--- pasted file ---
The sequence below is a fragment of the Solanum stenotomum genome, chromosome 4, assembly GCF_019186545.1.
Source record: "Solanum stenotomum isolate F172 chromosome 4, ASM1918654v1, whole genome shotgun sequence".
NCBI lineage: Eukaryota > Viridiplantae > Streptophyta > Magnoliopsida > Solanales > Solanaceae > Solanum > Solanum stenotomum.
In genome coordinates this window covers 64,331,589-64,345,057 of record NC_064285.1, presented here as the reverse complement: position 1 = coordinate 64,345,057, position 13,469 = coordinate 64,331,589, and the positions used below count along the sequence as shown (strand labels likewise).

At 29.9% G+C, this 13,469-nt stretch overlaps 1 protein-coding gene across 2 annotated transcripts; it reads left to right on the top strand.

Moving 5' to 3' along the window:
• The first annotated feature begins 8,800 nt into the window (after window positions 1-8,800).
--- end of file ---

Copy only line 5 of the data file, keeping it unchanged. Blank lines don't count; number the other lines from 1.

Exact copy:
At 29.9% G+C, this 13,469-nt stretch overlaps 1 protein-coding gene across 2 annotated transcripts; it reads left to right on the top strand.